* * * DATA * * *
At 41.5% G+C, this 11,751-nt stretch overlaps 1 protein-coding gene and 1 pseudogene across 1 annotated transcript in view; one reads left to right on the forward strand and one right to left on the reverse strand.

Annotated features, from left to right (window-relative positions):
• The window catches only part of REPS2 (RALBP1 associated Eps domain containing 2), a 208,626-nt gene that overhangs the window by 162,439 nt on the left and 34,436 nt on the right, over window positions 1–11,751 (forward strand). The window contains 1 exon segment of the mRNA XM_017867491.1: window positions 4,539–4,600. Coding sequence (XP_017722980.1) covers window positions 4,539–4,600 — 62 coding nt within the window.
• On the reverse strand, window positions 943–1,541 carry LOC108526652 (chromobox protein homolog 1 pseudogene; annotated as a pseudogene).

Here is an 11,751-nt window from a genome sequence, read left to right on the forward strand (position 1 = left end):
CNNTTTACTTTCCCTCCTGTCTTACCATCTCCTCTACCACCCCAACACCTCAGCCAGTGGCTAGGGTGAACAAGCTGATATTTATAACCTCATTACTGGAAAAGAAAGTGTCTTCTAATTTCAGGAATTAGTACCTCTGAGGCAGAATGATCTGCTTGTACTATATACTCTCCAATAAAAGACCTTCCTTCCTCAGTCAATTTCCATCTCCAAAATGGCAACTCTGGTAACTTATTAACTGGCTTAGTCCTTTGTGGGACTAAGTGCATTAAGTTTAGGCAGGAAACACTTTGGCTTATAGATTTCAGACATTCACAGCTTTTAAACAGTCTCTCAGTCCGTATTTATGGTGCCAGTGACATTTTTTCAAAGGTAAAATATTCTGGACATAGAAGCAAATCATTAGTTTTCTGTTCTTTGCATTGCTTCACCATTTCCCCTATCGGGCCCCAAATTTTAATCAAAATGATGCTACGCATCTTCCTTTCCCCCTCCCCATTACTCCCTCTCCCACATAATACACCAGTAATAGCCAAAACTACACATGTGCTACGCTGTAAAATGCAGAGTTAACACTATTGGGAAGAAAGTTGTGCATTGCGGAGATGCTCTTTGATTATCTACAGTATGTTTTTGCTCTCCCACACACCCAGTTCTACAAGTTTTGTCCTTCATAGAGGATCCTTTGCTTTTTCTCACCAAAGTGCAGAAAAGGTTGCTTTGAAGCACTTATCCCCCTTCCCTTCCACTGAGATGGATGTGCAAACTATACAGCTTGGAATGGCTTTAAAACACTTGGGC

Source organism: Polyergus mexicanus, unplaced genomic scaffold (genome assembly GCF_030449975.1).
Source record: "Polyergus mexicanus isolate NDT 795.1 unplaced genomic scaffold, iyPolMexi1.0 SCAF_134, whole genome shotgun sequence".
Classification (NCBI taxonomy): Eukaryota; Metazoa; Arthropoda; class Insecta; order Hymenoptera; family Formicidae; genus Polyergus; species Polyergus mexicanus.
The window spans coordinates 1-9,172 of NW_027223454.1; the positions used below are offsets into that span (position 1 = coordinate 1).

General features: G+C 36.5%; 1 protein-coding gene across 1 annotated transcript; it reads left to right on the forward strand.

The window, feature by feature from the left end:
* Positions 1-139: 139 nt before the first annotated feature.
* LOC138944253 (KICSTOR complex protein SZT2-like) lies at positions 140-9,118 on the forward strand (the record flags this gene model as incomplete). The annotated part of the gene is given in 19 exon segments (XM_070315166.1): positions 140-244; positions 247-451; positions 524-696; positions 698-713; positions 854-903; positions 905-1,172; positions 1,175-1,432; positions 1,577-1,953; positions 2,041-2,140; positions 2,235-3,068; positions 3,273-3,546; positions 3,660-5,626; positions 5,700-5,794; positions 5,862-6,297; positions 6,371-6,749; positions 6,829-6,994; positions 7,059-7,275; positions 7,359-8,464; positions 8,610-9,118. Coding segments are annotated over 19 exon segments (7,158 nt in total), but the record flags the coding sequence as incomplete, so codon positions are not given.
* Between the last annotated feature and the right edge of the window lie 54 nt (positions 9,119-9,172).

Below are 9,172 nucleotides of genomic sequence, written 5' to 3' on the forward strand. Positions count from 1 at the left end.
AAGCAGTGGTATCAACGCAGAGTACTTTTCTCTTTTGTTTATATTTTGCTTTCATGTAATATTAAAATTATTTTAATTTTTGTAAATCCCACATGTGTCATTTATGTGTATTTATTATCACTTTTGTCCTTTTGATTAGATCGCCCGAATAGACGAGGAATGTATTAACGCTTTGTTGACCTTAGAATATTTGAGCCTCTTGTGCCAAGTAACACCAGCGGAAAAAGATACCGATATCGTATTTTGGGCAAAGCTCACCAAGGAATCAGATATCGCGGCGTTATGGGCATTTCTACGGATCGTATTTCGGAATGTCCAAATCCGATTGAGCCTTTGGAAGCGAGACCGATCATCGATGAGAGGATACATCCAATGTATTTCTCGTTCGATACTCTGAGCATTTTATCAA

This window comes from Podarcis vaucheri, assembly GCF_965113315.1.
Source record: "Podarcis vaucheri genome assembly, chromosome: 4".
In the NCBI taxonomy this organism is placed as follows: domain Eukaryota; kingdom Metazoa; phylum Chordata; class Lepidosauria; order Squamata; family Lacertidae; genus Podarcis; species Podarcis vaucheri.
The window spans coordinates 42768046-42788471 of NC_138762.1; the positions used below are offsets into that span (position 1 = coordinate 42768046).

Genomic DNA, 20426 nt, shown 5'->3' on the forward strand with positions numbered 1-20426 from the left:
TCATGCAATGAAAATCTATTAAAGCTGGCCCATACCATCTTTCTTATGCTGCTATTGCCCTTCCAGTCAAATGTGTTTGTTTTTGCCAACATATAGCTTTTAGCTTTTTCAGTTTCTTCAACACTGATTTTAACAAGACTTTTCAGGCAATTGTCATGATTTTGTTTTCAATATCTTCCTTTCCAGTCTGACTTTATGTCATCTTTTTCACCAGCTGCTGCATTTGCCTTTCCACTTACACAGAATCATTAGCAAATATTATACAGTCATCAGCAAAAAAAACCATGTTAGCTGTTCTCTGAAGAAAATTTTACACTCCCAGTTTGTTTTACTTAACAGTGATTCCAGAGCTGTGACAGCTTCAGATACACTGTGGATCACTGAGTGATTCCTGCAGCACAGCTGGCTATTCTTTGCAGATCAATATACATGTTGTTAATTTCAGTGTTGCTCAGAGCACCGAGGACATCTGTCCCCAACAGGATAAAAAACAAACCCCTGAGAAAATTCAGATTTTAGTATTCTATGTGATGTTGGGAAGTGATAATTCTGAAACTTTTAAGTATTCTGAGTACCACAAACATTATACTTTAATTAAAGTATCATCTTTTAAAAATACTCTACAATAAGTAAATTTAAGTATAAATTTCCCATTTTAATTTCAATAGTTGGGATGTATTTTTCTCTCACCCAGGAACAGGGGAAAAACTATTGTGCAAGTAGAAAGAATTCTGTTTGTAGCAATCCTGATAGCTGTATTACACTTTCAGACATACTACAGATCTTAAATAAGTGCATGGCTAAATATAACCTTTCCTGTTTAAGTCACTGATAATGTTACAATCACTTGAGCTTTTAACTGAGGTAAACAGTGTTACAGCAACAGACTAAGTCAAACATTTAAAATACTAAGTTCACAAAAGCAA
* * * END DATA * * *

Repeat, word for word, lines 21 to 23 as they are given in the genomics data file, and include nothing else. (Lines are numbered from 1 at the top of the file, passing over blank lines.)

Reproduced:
The window spans coordinates 42768046-42788471 of NC_138762.1; the positions used below are offsets into that span (position 1 = coordinate 42768046).

Genomic DNA, 20426 nt, shown 5'->3' on the forward strand with positions numbered 1-20426 from the left:
TCATGCAATGAAAATCTATTAAAGCTGGCCCATACCATCTTTCTTATGCTGCTATTGCCCTTCCAGTCAAATGTGTTTGTTTTTGCCAACATATAGCTTTTAGCTTTTTCAGTTTCTTCAACACTGATTTTAACAAGACTTTTCAGGCAATTGTCATGATTTTGTTTTCAATATCTTCCTTTCCAGTCTGACTTTATGTCATCTTTTTCACCAGCTGCTGCATTTGCCTTTCCACTTACACAGAATCATTAGCAAATATTATACAGTCATCAGCAAAAAAAACCATGTTAGCTGTTCTCTGAAGAAAATTTTACACTCCCAGTTTGTTTTACTTAACAGTGATTCCAGAGCTGTGACAGCTTCAGATACACTGTGGATCACTGAGTGATTCCTGCAGCACAGCTGGCTATTCTTTGCAGATCAATATACATGTTGTTAATTTCAGTGTTGCTCAGAGCACCGAGGACATCTGTCCCCAACAGGATAAAAAACAAACCCCTGAGAAAATTCAGATTTTAGTATTCTATGTGATGTTGGGAAGTGATAATTCTGAAACTTTTAAGTATTCTGAGTACCACAAACATTATACTTTAATTAAAGTATCATCTTTTAAAAATACTCTACAATAAGTAAATTTAAGTATAAATTTCCCATTTTAATTTCAATAGTTGGGATGTATTTTTCTCTCACCCAGGAACAGGGGAAAAACTATTGTGCAAGTAGAAAGAATTCTGTTTGTAGCAATCCTGATAGCTGTATTACACTTTCAGACATACTACAGATCTTAAATAAGTGCATGGCTAAATATAACCTTTCCTGTTTAAGTCACTGATAATGTTACAATCACTTGAGCTTTTAACTGAGGTAAACAGTGTTACAGCAACAGACTAAGTCAAACATTTAAAATACTAAGTTCACAAAAGCAA